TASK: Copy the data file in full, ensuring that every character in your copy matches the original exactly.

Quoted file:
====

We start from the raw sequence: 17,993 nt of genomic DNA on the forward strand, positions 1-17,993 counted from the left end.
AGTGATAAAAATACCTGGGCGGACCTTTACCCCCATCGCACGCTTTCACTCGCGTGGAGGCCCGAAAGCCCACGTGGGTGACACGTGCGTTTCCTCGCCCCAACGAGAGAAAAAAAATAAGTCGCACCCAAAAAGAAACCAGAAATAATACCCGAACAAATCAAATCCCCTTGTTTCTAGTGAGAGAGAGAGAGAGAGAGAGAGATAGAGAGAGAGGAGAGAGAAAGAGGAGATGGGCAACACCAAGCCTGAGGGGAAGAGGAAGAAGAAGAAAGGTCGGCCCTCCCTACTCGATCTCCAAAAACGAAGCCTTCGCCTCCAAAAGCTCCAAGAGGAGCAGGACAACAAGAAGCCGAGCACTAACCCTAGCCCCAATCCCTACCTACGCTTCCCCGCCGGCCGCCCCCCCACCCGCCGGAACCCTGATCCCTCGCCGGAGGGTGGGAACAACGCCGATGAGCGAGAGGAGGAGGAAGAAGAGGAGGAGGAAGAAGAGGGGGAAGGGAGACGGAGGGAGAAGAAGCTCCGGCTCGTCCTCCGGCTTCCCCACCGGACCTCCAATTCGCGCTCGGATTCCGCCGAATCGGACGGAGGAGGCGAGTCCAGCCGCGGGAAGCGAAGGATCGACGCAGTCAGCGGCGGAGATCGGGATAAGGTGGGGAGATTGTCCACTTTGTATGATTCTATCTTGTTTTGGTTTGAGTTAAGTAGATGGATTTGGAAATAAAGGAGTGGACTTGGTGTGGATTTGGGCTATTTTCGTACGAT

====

We start from the raw sequence: 17,993 nt of genomic DNA on the forward strand, positions 1-17,993 counted from the left end.
AGTGATAAAAATACCTGGGCGGACCTTTACCCCCATCGCACGCTTTCACTCGCGTGGAGGCCCGAAAGCCCACGTGGGTGACACGTGCGTTTCCTCGCCCCAACGAGAGAAAAAAAATAAGTCGCACCCAAAAAGAAACCAGAAATAATACCCGAACAAATCAAATCCCCTTGTTTCTAGTGAGAGAGAGAGAGAGAGAGAGAGATAGAGAGAGAGGAGAGAGAAAGAGGAGATGGGCAACACCAAGCCTGAGGGGAAGAGGAAGAAGAAGAAAGGTCGGCCCTCCCTACTCGATCTCCAAAAACGAAGCCTTCGCCTCCAAAAGCTCCAAGAGGAGCAGGACAACAAGAAGCCGAGCACTAACCCTAGCCCCAATCCCTACCTACGCTTCCCCGCCGGCCGCCCCCCCACCCGCCGGAACCCTGATCCCTCGCCGGAGGGTGGGAACAACGCCGATGAGCGAGAGGAGGAGGAAGAAGAGGAGGAGGAAGAAGAGGGGGAAGGGAGACGGAGGGAGAAGAAGCTCCGGCTCGTCCTCCGGCTTCCCCACCGGACCTCCAATTCGCGCTCGGATTCCGCCGAATCGGACGGAGGAGGCGAGTCCAGCCGCGGGAAGCGAAGGATCGACGCAGTCAGCGGCGGAGATCGGGATAAGGTGGGGAGATTGTCCACTTTGTATGATTCTATCTTGTTTTGGTTTGAGTTAAGTAGATGGATTTGGAAATAAAGGAGTGGACTTGGTGTGGATTTGGGCTATTTTCGTACGAT